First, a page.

What the Pros Ride: Domane RSL

While we don’t publish shootouts, instead favoring a point of view and unwavering opinions, the timing is such that bikes the pros are riding in the Spring Classics are in on demo. They include the Trek Domane RSL and Specialized Roubaix.

Notice the head and seat tube junction don’t look like other bikes. That’s where the suspension is.

Mark just published his in-depth tech review of the Domane, and I spent the weekend riding it. If disc brakes and 32c tires aren’t a required feature, then I absolutely recommend it, as I would any flagship bike from a major brand —see the Cervelo too.

I’ll post about the Roubaix later this week.

Eventually, rim brakes and 28s will get marketed with nostalgia, like Leica does now selling a camera with no viewer, or cyclists lining up at L’eroica, on bikes like this Wilier. The analogy to cameras extends to what’s happening in the bike marketplace with traditional DSLRs and mirrorless cameras.

For rough roads around here, you either want compliance in the frame, tires, or both. Trek’s suspension tech takes the edge off of bumps like this; especially when a passing car forces you into it.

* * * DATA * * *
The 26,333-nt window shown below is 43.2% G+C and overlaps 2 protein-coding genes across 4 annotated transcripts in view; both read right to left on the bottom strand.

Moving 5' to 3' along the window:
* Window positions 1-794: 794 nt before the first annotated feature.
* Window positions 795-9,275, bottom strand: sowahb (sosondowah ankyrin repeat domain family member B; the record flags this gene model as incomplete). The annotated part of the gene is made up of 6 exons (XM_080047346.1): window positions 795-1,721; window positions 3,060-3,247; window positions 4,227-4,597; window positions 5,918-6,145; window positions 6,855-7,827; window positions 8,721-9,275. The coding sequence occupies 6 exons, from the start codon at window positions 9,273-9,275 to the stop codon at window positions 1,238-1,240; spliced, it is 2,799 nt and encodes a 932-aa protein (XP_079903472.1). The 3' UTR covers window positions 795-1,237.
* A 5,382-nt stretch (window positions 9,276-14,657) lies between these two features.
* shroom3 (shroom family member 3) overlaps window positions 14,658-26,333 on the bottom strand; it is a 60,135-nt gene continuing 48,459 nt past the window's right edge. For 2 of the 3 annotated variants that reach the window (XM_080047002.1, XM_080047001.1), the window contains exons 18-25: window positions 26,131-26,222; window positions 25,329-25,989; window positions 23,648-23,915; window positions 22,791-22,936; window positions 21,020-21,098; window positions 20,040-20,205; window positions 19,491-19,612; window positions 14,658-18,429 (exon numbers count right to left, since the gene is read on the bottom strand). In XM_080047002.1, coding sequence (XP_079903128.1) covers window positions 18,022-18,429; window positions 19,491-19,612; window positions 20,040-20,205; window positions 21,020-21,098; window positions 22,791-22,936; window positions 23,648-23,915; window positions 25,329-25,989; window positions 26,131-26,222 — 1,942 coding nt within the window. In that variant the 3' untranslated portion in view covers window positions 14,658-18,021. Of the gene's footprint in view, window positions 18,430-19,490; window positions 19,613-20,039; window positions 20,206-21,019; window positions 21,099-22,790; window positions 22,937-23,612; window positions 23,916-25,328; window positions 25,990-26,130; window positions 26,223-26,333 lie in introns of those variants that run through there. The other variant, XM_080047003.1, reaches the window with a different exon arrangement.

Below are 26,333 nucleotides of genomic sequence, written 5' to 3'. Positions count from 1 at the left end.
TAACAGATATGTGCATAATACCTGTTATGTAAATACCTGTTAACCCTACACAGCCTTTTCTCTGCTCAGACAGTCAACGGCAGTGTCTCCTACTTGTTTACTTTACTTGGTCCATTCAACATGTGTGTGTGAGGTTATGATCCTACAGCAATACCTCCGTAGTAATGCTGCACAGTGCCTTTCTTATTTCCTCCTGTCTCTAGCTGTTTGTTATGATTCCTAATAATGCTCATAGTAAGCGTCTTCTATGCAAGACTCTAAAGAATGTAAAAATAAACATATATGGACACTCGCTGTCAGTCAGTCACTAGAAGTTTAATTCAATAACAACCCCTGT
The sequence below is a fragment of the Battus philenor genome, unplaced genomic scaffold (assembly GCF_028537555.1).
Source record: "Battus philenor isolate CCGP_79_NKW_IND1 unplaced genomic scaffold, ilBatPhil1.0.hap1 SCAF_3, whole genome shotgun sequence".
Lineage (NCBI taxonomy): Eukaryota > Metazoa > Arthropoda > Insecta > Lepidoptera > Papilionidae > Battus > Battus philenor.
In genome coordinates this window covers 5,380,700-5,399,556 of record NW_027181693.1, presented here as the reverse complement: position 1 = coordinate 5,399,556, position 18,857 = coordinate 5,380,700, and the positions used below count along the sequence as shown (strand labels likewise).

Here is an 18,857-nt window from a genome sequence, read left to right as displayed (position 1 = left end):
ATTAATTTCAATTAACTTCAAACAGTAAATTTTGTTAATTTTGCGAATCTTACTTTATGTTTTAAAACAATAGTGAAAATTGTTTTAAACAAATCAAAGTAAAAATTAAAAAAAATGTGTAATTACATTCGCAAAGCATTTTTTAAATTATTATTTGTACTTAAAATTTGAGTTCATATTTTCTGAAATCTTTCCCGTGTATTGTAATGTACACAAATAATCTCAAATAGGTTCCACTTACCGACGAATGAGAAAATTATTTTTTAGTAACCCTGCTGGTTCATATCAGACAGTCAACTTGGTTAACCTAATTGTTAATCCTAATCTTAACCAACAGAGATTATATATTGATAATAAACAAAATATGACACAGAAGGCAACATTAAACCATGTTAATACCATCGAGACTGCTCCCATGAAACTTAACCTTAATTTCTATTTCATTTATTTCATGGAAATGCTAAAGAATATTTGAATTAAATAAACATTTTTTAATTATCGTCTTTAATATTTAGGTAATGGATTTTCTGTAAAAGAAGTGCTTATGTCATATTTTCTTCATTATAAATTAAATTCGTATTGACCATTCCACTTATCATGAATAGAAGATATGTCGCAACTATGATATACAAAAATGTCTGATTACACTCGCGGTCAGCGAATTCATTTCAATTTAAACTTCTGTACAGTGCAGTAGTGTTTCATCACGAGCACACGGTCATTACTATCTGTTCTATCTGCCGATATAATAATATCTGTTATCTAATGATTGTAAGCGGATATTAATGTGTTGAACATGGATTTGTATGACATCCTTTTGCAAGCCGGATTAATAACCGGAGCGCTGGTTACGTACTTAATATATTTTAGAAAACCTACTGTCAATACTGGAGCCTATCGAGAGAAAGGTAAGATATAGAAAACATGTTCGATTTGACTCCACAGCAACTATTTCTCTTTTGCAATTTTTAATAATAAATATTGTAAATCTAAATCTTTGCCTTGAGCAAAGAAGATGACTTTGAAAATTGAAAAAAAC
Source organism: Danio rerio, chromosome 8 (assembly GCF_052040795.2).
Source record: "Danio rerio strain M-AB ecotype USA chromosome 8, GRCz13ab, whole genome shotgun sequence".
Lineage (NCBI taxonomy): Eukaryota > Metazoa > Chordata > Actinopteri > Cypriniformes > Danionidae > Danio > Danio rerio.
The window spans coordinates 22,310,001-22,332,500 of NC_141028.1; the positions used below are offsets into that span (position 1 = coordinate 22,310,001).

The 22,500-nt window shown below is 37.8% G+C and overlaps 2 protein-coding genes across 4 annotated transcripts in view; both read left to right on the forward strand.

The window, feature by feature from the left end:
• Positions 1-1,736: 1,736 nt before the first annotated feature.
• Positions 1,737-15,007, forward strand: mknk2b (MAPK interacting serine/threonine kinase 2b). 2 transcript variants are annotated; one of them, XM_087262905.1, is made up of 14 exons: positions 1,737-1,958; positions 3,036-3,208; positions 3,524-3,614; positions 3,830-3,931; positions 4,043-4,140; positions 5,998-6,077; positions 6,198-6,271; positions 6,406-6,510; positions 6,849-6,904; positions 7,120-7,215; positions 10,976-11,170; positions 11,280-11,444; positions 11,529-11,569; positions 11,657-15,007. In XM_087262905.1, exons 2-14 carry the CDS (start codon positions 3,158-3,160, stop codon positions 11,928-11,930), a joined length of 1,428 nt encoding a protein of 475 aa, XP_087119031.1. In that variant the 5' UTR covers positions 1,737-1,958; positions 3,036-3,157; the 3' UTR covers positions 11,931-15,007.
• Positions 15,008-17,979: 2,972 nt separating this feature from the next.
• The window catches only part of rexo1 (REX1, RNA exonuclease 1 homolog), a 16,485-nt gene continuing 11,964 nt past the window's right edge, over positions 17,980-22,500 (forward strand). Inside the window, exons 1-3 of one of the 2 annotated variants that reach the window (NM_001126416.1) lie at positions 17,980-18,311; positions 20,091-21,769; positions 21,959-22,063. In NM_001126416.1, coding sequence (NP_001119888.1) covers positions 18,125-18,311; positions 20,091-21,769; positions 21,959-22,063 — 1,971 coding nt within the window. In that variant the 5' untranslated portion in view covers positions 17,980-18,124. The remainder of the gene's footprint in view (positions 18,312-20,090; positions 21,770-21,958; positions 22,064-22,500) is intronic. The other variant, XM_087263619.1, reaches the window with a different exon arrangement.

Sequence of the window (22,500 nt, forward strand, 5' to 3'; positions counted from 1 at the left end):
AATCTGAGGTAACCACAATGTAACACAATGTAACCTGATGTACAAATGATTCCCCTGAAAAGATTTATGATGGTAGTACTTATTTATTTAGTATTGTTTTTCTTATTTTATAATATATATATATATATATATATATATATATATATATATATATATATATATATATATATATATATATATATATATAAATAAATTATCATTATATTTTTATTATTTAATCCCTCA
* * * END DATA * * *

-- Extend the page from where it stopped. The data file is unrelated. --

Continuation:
The Canon 1Dx is a near perfect product, winning awards and accolades. The DSLR technology it uses has also reached the end of its technological lifespan. Advances from this point will have diminishing returns, like rim brakes and tires smaller than 32s.

Would Sagan have not crashed in Flanders if he could soar across the cobbles on 47c/650bs and approach corners way hotter knowing he could brake with better modulation?

Maybe.

Until the UCI and Pros work out the disc issue, there’s tension between what media like me recommend you buy and they ride.

Back to that, the Trek Domane RSL performs like you’d expect a flagship bike to and Trek’s technology absolutely works smoothing out the roughest road by decoupling the frame at the seat and head tube. I’ve written about the tech in several articles, linked below.

Many of Seattle’s roads are paved over cobbles and a smoother ride like the Trek offers is proven to be faster.

The benefits of the ISO Speed coupler are obvious (massively increased vertical compliance, increased comfort and seated power) but the lesser discussed details include perfectly balanced dialed in geometry, stiff bottom bracket and feathery frame weight.

The Domane RSL is Trek’s 1Dx and they’ve already released an updated version with disc brakes. You should get that and also know that the RSL in this post is their flagship with a braking technology that’s run its course.

Related IsoSpeed Stories


Also published on Medium.